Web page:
Clintonville honors veterans


Grace Kirchner Leader Correspondent

Photo by Grace Kirchner Lt. Col. Christina Flanagan speaks at Clintonville’s Veterans Day ceremony Saturday.

Honoring our veterans on Veterans Day is a wonderful thing. But showing respect for their sacrifices by patronizing their businesses is a good way to honor veterans year-round, Lt. Col. Christina Flanagan told the crowd at Clintonville’s Veterans Day ceremony on Saturday.

“There are 420,000 veterans in the state of Wisconsin, with many of them in vet-owned businesses,” said Flanagan, who served 29 years in the U.S. Army. “We have our freedom because of their sacrifice, and we should respect our veterans.”

Flanagan added that many Americans don’t know what Veterans Day is. It originated as Armistice Day on Nov. 11, 1919 – the first anniversary marking the end of World War I. It became a national holiday in 1938. President Eisenhower signed legislation in 1954 to change the name to Veterans Day as a way to honor Americans who served in all wars, of which there are 18.5 million, Flanagan said. She encouraged the crowd to remember the words of Gen. Douglas MacArthur: “Duty, honor and country. Those three hallowed words reverently dictate what you ought to be, what you can be, what you will be.”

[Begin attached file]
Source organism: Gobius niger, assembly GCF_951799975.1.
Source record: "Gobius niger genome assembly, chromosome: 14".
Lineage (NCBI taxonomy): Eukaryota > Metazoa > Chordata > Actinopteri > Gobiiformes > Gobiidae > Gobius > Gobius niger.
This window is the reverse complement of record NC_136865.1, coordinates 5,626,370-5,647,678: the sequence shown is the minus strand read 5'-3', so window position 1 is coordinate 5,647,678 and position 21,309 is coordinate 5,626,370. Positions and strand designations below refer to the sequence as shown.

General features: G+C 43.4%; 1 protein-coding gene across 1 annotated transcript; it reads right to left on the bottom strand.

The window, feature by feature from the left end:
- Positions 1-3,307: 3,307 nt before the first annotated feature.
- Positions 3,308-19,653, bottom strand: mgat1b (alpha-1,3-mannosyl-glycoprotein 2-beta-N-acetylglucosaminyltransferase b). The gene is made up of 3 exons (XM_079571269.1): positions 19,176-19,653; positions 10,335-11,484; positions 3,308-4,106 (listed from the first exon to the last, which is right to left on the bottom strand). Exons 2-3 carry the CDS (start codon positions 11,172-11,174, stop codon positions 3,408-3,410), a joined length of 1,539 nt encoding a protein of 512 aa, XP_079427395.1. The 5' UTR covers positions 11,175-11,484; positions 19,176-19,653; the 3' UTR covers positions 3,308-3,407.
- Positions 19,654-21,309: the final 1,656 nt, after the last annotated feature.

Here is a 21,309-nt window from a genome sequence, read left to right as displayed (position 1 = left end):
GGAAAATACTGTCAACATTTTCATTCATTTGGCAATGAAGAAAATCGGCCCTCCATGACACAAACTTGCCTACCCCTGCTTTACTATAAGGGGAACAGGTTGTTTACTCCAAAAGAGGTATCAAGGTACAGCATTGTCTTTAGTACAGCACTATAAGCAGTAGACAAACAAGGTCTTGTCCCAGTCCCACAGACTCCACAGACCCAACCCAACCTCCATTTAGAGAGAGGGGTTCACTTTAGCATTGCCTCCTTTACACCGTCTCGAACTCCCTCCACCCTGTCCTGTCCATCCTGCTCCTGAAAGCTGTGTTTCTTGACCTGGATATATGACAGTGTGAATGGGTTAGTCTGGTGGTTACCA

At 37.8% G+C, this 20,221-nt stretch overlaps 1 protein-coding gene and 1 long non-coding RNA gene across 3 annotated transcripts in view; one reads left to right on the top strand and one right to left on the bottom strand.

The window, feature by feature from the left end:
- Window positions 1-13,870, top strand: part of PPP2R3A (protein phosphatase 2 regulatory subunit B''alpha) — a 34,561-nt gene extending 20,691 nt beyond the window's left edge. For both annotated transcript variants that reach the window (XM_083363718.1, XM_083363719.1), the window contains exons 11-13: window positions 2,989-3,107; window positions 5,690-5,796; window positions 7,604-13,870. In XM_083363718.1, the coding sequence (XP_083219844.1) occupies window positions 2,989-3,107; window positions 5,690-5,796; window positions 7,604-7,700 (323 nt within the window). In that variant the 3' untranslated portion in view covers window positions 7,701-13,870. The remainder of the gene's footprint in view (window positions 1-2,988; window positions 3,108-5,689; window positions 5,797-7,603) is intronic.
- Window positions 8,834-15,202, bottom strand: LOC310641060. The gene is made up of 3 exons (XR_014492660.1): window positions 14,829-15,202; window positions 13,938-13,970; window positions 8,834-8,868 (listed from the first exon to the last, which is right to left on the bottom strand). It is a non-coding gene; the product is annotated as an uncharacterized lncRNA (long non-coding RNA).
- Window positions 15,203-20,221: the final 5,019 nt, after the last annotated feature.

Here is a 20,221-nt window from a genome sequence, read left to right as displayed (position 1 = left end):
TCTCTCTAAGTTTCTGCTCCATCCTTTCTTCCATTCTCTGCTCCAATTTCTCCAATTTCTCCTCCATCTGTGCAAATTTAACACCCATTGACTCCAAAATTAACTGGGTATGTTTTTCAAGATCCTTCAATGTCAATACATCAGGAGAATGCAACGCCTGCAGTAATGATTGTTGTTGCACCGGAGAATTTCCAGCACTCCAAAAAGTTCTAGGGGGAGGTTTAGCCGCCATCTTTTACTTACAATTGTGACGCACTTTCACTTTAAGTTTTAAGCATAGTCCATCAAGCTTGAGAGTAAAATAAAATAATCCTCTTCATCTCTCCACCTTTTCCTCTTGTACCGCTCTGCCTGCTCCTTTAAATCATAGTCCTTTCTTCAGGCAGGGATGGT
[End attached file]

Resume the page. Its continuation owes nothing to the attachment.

During her military career, Flanagan – who grew up in Connecticut – served in command and staff positions around the world, including Europe, South Korea, Canada and Iraq. She now lives in Clintonville with her husband, who served more than 10 years as an infantry officer in Germany and the United States and is originally from Bonduel.

Another way to support veterans is through donations. Alderman Charles Manske, chairman of the Veterans Memorial Committee, called for donations to expand the Memorial Wall. All 800 spaces are filled on the wall, and the addition of two new walls is expected to cost about $50,000, Manske said. Any dollar amount will be accepted; however, Manske said donations of $150 or more will be recognized with paver bricks.

Mayor Lois Bressette welcomed the audience to Saturday’s ceremony, where master of ceremonies Richard Beggs noted that the smaller-than-usual crowd was likely due to the falling snow.

The Pledge of Allegiance was led by Dan Rindt, American Legion Post 63; Charles Vandenplas, representing disabled American veterans; and Mike Streicher, local VFW post commander.

Pastor Ben Hollingsead of Christus Lutheran Church led the invocation and the benediction. Taps was played by Joseph Shelton, and “The Star-Spangled Banner” was performed by Jim Poole. Following the ceremony, cookies and beverages were served in the Christ Congregational United Church of Christ.